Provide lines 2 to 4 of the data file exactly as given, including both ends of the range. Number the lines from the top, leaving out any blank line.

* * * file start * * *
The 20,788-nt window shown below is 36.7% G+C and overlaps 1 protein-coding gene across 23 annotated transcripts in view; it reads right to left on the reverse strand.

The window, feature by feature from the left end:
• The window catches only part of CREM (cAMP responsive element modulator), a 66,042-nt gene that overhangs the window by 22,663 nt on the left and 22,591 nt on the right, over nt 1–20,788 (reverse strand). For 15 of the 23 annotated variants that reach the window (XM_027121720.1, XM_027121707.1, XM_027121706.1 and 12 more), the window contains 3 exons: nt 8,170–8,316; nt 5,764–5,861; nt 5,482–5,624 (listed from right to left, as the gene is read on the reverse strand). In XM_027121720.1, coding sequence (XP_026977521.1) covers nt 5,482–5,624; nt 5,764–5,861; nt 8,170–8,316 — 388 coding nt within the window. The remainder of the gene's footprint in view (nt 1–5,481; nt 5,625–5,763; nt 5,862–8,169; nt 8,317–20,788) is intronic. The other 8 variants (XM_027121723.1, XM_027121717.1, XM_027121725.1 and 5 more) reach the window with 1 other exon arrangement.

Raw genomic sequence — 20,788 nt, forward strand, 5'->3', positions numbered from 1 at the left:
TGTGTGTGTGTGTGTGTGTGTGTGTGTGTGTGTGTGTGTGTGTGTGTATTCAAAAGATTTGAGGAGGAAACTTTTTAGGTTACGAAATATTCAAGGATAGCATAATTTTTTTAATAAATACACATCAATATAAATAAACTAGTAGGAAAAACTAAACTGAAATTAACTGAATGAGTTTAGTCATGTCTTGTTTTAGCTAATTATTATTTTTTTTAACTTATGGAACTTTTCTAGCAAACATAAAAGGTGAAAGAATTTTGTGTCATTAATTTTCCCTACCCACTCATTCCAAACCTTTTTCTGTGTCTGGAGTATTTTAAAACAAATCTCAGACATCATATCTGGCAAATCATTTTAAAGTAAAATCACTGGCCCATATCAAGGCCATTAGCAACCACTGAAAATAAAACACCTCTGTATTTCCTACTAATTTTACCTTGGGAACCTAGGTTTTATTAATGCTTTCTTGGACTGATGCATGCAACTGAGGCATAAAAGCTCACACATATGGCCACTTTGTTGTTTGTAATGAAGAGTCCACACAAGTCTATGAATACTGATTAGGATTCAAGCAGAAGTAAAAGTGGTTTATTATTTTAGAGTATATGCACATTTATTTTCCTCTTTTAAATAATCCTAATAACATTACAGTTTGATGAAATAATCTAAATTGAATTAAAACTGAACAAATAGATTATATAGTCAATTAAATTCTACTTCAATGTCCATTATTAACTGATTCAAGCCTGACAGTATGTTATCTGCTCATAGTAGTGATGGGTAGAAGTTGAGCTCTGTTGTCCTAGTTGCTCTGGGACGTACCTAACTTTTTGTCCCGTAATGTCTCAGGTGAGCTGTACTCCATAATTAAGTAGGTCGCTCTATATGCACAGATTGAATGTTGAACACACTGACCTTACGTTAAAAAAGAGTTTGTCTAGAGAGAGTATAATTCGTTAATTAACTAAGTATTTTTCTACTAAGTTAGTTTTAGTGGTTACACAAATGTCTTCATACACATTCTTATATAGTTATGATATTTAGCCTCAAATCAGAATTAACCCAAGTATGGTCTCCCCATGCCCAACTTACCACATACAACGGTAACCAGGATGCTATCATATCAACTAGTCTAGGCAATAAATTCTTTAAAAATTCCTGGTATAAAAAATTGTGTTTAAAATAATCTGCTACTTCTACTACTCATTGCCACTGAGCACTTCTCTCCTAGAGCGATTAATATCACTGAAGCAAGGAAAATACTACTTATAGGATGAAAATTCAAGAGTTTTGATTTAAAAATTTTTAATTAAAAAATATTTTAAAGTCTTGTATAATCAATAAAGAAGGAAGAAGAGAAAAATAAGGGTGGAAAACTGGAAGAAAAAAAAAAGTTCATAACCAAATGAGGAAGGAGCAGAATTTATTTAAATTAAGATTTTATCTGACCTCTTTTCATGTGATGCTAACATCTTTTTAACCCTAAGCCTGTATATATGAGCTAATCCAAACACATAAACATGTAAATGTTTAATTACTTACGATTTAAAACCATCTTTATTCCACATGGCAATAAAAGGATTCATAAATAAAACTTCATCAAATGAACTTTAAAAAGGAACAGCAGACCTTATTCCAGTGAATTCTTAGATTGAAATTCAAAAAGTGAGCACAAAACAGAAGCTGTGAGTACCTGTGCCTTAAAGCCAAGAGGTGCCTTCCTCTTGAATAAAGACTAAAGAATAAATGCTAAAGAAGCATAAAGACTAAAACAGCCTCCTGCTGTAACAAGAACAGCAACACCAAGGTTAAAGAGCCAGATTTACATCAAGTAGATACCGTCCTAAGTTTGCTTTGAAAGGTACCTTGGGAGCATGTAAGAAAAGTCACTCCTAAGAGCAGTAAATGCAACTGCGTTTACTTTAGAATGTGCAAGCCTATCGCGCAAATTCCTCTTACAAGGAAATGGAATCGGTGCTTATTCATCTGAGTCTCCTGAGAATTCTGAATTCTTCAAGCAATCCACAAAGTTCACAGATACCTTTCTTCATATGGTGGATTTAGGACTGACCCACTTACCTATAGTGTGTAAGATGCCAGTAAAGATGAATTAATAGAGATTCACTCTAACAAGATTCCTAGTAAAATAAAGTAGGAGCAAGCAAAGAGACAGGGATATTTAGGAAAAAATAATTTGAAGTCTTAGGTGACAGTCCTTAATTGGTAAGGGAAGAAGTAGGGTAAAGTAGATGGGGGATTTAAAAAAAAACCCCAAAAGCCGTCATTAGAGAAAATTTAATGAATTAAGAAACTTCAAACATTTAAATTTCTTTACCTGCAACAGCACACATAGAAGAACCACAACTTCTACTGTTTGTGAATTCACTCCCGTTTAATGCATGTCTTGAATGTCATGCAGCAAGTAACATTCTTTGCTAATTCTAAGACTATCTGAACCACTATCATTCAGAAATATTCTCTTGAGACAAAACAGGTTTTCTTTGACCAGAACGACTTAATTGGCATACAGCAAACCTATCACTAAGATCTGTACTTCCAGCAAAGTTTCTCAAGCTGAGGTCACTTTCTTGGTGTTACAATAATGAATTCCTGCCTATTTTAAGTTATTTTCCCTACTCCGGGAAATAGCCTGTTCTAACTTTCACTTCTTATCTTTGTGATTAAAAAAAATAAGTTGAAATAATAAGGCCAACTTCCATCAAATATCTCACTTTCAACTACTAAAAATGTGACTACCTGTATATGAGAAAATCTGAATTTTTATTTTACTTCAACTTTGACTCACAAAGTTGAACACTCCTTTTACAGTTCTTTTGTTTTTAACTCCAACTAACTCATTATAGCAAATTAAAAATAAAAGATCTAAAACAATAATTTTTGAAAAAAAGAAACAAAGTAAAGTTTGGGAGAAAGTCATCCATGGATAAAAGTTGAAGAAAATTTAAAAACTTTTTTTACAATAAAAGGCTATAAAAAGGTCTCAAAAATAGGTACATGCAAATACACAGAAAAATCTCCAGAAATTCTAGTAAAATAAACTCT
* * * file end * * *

The window, feature by feature from the left end:
• The window catches only part of CREM (cAMP responsive element modulator), a 66,042-nt gene that overhangs the window by 22,663 nt on the left and 22,591 nt on the right, over nt 1–20,788 (reverse strand). For 15 of the 23 annotated variants that reach the window (XM_027121720.1, XM_027121707.1, XM_027121706.1 and 12 more), the window contains 3 exons: nt 8,170–8,316; nt 5,764–5,861; nt 5,482–5,624 (listed from right to left, as the gene is read on the reverse strand). In XM_027121720.1, coding sequence (XP_026977521.1) covers nt 5,482–5,624; nt 5,764–5,861; nt 8,170–8,316 — 388 coding nt within the window. The remainder of the gene's footprint in view (nt 1–5,481; nt 5,625–5,763; nt 5,862–8,169; nt 8,317–20,788) is intronic. The other 8 variants (XM_027121723.1, XM_027121717.1, XM_027121725.1 and 5 more) reach the window with 1 other exon arrangement.

Raw genomic sequence — 20,788 nt, forward strand, 5'->3', positions numbered from 1 at the left: